Membership questions? Log in issues? Email

Author Topic: Boiling Chips...  (Read 1476 times)

Offline 3bbrewing

  • Retailers
  • Cellarman
  • *
  • Posts: 36
  • San Diego, CA
Boiling Chips...
« on: February 24, 2015, 09:10:17 pm »
Greetings all...  Does anyone use boiling chips in their flash when boiling wort for a starter?  I've used these in chemistry a lot to prevent boil overs and thought they might be helpful in this application too.  Just curious if anyone has tried using them and what their results were...or any thoughts on using them in general.

Thank you!

Offline Phil_M

  • Senior Brewmaster
  • ******
  • Posts: 1760
  • Southern Maryland
Re: Boiling Chips...
« Reply #1 on: February 25, 2015, 05:26:05 am »
I'm guessing these provide nucleation sites for the steam? I've noticed since the flask is smooth the water doesn't always want to boil when it's at temperature.

I've started putting my stir bar in the flask when I boil, which seems to suffice as a nucleation point.
Corn is a fine adjunct in beer.

And don't buy stale beer.

Offline duboman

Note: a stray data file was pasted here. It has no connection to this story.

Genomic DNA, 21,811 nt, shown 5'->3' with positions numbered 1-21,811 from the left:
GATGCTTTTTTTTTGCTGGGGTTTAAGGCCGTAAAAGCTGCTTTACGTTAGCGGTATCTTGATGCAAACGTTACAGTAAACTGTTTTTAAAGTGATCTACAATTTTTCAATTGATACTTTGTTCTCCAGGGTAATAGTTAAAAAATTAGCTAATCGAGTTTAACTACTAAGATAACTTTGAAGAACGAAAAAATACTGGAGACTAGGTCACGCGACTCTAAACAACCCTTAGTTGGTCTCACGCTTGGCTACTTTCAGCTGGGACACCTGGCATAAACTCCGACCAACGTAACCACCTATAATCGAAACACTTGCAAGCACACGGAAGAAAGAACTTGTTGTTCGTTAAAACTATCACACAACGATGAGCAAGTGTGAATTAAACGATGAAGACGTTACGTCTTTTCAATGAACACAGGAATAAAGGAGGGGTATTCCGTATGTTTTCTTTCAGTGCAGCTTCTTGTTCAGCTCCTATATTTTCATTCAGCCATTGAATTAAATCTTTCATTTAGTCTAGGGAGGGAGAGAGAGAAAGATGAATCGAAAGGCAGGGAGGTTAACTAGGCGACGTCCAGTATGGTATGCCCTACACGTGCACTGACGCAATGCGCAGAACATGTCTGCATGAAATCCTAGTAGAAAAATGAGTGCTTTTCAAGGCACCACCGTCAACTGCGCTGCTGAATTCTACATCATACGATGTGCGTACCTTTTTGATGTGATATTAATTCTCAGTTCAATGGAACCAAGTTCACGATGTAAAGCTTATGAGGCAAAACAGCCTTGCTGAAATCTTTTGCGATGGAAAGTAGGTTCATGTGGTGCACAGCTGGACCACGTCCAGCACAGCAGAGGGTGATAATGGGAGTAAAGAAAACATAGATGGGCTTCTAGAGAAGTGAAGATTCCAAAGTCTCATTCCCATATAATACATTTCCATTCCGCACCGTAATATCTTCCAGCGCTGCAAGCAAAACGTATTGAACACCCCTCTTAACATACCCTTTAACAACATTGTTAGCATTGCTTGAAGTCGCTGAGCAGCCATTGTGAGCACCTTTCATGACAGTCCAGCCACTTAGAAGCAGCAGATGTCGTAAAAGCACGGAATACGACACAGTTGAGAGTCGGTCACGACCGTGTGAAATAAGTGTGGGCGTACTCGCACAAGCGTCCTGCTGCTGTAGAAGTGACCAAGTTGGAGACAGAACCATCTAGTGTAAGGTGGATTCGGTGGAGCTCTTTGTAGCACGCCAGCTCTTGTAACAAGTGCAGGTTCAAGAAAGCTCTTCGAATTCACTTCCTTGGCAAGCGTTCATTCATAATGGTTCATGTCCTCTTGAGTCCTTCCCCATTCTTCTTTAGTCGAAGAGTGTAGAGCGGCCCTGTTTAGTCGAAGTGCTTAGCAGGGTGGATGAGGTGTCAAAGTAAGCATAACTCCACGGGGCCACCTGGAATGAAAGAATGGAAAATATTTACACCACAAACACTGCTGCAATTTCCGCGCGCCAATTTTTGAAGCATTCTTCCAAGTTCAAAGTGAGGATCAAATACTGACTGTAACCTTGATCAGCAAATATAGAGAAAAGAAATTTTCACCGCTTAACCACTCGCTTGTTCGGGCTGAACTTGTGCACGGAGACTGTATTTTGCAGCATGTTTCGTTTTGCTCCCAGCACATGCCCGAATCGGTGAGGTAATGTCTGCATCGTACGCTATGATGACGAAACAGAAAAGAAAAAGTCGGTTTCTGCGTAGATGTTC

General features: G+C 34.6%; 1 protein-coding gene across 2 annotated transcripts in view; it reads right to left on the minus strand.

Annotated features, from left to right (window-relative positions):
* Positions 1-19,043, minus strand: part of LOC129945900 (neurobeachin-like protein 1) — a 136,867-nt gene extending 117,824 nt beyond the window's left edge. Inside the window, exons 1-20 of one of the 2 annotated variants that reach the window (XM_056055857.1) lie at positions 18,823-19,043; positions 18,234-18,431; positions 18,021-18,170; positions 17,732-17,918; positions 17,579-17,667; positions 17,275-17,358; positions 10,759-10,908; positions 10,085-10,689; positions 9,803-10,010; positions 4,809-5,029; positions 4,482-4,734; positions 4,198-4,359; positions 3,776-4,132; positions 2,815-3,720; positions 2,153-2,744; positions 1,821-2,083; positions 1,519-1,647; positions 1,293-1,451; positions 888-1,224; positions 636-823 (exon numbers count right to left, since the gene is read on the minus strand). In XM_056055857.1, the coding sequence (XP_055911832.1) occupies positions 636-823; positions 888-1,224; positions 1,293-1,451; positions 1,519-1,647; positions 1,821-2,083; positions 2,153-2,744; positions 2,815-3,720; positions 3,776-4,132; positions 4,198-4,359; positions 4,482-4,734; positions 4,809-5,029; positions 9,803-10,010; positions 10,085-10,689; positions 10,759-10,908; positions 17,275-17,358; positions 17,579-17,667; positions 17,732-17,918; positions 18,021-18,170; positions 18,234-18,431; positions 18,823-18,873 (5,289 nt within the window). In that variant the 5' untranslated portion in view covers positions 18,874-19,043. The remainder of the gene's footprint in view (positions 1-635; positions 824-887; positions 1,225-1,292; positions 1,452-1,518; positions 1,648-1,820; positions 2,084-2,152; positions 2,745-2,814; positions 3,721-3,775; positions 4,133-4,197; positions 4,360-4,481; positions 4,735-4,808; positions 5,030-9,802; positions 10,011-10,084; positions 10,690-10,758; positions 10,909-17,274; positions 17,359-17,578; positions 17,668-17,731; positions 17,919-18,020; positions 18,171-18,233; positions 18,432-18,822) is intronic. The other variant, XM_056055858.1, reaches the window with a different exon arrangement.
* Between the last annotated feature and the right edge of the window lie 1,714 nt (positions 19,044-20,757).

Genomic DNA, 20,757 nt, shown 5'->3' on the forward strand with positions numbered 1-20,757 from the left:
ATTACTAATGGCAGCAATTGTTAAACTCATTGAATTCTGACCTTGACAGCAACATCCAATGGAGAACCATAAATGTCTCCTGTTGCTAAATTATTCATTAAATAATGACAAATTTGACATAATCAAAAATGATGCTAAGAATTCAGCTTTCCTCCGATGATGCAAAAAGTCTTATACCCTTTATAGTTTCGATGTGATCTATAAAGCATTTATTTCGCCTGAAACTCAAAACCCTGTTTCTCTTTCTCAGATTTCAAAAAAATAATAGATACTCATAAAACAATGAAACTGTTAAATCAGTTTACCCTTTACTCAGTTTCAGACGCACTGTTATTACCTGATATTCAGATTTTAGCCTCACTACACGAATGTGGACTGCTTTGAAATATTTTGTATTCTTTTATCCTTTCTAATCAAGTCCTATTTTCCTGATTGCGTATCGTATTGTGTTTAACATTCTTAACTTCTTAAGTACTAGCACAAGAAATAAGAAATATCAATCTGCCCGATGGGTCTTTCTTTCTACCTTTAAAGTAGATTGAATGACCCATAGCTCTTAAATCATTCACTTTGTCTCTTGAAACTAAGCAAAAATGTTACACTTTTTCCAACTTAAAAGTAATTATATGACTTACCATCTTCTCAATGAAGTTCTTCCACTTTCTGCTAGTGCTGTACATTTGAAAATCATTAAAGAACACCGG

• Senior Brewmaster
  • ******
  • Posts: 1578
Re: Boiling Chips...
« Reply #2 on: February 25, 2015, 07:51:14 am »
NOt familiar with boiling chips but I use ferm-cap S, one drop in the flask is all it takes to prevent a boil over.

The Commune Brewing Company-Perfecting the craft of beer since 2010

Offline Stevie

  • Official Poobah of No Life. (I Got Ban Hammered by Drew)
  • *********
  • Posts: 6858
Re: Boiling Chips...
« Reply #3 on: February 25, 2015, 07:56:58 am »
I think these are intended to prevent superheating a liquid and creating a potentially explosive boil, not for preventing boil overs. Superheating is heating something beyond its boiling point. This can happen when there are no nucleation sites for the vapor to form. A liquid that is superheated is extremely unstable and the slightest bump can create a single bubble setting off a violent chain reaction.

One safety tip when boiling water in the microwave, especially RO or distilled, is to add a wooden skewer to create nucleation sites.